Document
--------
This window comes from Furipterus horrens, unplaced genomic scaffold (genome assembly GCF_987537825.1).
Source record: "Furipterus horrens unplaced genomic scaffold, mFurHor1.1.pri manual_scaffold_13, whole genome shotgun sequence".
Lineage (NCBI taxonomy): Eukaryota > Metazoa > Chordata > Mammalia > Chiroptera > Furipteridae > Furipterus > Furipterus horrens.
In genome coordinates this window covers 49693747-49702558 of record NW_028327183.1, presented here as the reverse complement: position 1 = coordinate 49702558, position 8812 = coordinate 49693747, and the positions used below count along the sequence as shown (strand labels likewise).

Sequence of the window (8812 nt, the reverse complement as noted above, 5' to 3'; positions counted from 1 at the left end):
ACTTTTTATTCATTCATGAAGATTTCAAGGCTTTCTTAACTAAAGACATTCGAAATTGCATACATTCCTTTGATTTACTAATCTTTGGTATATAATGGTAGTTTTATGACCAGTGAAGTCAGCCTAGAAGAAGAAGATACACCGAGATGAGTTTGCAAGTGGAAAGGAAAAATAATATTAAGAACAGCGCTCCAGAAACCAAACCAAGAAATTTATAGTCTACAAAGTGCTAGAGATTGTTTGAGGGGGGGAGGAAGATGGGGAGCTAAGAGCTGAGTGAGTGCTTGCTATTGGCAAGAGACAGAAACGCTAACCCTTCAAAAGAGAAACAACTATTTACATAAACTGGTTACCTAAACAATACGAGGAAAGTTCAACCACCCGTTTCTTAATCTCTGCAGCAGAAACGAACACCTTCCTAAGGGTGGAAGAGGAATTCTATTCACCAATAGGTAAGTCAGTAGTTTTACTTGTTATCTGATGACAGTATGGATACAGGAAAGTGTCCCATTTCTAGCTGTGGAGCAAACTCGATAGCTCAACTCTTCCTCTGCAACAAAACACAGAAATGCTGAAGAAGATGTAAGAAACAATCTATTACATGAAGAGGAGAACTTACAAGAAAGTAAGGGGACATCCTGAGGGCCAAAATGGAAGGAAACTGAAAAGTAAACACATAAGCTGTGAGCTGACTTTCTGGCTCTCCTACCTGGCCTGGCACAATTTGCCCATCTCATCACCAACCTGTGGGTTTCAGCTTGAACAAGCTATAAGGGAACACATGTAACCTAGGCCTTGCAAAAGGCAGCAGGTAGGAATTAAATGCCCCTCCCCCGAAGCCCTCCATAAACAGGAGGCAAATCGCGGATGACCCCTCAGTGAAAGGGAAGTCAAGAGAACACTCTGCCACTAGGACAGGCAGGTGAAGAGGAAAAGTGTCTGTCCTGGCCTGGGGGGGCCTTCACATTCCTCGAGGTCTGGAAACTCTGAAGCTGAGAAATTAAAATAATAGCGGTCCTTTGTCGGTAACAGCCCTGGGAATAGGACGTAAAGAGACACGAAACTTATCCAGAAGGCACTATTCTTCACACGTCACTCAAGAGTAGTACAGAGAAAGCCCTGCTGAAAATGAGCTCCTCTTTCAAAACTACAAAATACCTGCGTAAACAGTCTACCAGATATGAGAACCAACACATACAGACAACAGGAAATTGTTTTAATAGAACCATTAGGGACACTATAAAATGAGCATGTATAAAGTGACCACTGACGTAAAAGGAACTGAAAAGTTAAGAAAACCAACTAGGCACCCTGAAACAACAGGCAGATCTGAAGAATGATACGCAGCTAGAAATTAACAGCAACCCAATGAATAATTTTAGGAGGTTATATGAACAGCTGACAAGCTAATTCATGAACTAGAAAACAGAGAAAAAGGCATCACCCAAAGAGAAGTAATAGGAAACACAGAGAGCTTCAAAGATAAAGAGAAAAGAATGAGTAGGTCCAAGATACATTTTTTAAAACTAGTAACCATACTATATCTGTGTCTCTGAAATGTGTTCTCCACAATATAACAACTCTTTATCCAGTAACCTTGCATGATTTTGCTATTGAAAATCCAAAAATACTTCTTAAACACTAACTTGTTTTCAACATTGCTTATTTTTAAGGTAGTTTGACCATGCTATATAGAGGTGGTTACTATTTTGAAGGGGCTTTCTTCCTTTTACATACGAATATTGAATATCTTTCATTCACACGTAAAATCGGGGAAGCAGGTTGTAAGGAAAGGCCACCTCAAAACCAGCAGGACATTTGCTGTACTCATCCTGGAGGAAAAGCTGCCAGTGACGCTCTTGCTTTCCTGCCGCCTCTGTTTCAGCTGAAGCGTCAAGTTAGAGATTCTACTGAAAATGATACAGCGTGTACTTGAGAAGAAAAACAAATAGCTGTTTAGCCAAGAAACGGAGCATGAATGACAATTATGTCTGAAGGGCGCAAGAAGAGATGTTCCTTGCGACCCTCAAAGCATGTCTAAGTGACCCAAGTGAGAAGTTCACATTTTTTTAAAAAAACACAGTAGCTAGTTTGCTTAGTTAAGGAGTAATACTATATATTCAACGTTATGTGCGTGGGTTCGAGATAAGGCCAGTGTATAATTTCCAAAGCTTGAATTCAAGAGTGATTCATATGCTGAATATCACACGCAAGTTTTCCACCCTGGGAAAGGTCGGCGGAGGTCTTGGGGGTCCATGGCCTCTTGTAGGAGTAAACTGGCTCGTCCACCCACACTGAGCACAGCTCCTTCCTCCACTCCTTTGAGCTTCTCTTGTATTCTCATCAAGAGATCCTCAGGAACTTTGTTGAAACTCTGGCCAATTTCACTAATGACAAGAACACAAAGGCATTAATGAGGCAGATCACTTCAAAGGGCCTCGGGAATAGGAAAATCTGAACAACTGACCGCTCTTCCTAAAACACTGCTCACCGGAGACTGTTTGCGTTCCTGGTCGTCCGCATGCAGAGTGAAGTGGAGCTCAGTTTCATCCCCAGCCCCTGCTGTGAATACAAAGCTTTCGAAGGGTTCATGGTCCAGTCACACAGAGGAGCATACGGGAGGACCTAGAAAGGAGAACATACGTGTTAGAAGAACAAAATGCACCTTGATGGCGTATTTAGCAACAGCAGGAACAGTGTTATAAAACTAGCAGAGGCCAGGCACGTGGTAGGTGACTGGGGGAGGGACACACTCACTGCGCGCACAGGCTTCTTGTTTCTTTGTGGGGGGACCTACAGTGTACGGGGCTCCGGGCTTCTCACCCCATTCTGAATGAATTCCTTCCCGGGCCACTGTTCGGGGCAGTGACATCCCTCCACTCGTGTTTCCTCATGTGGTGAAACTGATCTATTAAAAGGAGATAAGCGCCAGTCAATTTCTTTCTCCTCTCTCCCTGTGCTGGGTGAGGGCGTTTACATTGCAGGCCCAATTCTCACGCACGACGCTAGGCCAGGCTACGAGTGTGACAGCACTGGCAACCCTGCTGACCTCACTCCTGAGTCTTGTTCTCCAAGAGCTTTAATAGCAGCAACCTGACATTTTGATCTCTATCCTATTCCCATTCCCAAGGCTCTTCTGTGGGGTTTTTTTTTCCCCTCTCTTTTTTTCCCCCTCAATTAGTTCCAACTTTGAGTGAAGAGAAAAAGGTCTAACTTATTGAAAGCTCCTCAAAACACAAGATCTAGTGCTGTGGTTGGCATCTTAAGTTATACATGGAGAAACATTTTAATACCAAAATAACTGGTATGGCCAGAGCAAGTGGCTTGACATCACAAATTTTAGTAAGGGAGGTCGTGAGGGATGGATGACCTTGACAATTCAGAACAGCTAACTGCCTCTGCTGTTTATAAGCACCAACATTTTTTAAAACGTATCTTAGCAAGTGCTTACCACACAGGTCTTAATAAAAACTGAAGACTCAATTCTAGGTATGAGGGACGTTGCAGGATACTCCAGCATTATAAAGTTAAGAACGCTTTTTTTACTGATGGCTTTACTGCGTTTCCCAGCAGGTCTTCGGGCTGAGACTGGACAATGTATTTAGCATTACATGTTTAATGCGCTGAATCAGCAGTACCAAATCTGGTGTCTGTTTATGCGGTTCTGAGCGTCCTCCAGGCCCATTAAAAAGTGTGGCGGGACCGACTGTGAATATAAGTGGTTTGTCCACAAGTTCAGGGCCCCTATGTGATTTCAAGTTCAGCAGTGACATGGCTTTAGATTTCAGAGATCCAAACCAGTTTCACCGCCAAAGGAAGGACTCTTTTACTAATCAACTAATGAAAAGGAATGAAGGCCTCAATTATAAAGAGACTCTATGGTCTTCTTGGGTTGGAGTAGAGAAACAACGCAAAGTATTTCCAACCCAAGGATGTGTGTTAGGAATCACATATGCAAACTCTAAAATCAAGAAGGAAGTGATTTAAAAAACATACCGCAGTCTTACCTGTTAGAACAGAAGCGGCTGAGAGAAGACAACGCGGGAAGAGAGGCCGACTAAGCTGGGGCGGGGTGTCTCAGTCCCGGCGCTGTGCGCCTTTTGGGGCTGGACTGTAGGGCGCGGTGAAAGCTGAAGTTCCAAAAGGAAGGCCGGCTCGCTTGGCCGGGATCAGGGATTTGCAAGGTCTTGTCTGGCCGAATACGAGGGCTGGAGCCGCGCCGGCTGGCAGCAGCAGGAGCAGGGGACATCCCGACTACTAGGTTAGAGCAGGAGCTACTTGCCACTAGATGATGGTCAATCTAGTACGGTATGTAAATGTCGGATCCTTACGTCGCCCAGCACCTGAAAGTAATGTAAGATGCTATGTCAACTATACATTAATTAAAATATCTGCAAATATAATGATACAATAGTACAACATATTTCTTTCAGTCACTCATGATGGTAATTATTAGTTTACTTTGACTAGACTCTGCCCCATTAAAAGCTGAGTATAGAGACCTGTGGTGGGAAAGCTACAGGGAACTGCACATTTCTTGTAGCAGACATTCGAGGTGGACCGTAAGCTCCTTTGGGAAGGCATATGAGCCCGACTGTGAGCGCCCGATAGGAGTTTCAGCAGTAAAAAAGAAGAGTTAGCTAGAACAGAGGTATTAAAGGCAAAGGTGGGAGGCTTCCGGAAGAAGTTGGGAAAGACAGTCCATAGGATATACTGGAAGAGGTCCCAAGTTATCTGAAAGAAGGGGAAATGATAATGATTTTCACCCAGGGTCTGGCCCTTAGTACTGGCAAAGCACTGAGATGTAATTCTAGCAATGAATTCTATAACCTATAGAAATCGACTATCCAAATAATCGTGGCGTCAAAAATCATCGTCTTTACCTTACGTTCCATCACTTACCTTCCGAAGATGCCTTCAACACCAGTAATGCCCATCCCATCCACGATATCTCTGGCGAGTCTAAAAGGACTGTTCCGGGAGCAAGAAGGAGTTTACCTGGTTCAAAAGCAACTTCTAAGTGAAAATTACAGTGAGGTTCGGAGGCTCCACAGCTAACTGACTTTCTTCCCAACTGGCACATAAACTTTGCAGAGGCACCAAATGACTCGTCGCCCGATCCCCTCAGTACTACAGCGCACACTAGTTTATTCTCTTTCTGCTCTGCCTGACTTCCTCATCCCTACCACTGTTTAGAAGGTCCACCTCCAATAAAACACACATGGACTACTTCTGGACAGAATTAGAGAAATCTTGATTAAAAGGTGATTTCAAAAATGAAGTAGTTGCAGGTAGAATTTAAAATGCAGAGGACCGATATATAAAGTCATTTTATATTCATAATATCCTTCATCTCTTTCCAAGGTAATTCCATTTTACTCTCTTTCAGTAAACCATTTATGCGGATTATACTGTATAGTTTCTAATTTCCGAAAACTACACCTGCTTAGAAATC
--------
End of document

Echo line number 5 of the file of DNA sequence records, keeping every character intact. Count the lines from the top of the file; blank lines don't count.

Sequence of the window (8812 nt, the reverse complement as noted above, 5' to 3'; positions counted from 1 at the left end):